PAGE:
The Campaign Diet
Can someone please help me understand why we're reading about Rep. Pelosi's disordered eating in the New York Times?
Ms. Pelosi said she slept little, stole exercise by dashing through airports and subsisted many days on Ghirardelli chocolates ("less than 10" a day) and pistachio nuts (which she shells with her teeth).
"I had a hamburger last night and it was my breakfast, lunch and dinner," she said last week.
Oh yeah, because the NYT is showing us how different they are from the rest of the media:
As the prospect of a Democratic majority gains credibility and Ms. Pelosi is more visible, she is also subjected to the speculation and analysis about her hair, makeup and clothes that any woman positioned for such a big job often must endure.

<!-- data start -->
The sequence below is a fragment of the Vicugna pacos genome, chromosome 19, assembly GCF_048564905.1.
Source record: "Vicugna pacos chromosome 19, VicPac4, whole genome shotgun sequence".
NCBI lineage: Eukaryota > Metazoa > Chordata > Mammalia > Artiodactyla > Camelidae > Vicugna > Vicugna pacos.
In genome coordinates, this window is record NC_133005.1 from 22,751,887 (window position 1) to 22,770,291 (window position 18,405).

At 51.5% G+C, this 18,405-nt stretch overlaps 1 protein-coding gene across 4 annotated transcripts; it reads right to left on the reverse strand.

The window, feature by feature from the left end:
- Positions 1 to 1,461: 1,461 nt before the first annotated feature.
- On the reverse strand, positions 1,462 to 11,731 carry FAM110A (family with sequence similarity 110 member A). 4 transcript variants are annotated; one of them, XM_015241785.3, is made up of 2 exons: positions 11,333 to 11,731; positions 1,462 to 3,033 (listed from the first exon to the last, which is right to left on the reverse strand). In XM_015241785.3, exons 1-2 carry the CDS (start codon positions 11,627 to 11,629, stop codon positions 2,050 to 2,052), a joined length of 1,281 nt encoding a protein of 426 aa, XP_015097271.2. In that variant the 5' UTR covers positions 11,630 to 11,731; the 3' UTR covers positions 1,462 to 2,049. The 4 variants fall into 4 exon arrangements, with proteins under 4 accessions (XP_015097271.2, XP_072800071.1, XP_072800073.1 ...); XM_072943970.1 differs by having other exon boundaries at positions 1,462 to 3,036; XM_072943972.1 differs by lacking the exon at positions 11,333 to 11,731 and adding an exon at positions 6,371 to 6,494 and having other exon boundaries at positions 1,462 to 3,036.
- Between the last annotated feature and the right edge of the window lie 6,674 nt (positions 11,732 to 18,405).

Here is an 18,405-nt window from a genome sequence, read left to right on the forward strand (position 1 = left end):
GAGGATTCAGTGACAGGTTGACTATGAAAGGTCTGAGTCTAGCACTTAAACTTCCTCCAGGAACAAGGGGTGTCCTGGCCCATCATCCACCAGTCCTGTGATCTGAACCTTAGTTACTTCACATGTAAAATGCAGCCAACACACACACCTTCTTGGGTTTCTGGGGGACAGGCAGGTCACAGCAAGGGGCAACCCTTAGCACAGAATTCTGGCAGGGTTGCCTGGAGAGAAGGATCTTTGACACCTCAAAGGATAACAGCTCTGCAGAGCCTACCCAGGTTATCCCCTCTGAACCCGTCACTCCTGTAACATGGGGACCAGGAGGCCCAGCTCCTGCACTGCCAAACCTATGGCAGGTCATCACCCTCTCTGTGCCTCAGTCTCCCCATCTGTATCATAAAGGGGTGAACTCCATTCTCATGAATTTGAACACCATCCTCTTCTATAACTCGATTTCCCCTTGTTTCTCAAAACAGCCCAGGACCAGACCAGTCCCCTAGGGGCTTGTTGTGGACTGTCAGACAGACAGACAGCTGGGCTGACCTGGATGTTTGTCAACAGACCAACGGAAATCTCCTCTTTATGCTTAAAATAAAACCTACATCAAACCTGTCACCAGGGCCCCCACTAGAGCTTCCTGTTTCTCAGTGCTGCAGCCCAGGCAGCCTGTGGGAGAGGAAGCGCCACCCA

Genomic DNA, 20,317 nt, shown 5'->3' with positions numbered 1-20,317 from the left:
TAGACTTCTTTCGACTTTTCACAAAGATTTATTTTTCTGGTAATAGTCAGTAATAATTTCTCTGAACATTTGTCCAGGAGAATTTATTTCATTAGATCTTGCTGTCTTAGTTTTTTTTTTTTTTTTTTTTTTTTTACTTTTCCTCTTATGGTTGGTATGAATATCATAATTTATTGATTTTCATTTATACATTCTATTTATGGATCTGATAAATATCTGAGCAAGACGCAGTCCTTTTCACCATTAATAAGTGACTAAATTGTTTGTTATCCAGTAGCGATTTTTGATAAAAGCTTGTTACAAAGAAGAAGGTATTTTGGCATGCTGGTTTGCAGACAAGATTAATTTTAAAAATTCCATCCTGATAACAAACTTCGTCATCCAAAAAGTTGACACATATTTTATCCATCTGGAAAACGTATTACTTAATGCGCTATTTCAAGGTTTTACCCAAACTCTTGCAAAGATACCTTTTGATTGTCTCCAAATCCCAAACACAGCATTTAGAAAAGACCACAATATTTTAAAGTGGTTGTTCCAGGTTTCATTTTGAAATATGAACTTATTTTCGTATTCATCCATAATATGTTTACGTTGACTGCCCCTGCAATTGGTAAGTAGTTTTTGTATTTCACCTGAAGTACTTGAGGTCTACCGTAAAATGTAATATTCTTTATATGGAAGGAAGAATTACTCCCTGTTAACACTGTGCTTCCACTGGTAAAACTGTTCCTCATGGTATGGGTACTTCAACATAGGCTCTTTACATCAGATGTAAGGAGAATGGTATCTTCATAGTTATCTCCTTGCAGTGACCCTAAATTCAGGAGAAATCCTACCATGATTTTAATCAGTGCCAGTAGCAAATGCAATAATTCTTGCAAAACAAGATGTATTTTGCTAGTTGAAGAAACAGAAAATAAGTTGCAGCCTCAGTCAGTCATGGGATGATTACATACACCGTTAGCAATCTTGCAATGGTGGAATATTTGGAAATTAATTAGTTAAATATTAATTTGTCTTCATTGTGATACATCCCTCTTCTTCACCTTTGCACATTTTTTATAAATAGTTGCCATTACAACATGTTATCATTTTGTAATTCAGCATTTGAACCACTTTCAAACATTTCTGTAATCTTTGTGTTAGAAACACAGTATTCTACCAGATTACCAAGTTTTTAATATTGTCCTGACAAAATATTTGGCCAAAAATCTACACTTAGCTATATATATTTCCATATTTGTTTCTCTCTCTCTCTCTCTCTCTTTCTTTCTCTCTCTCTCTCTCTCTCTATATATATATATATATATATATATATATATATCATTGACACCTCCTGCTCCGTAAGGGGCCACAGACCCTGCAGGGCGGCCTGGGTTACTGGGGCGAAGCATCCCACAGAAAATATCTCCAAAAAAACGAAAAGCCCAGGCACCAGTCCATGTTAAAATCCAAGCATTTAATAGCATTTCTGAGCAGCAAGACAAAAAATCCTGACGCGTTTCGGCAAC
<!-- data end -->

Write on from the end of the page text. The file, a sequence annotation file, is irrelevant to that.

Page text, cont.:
Of course, it's not just women who are subject to dietary scrutiny. We remember President Clinton's furtive fast food, not to mention his transition to the South Beach Diet. Of course, we also hear he made sure there were tasty treats for all Cabinet meetings and strategy sessions. And Al Gore, according to New York Magazine, was spotted hiding in a hallway shoveling an ice cream sundae, after having been heckled about his weight. Someone felt the need to note Vice President Cheney's indiscretion - he salted each bite of meat. President Bush I felt the need to alert us to his transgression - he hated broccoli - but I don't think anyone much cared because he was a stick. Katherine Harris gets the "anorexic" treatment. Senator Kerry, a tall thin drink of water, found his Wendy's trip, with the Edwards clan, actually got him positive press. (I'll admit- I loved it.) Governor Huckabee hasn't been A#1 for Arkansas, but he sure has shed the pounds ... so maybe he should run for President.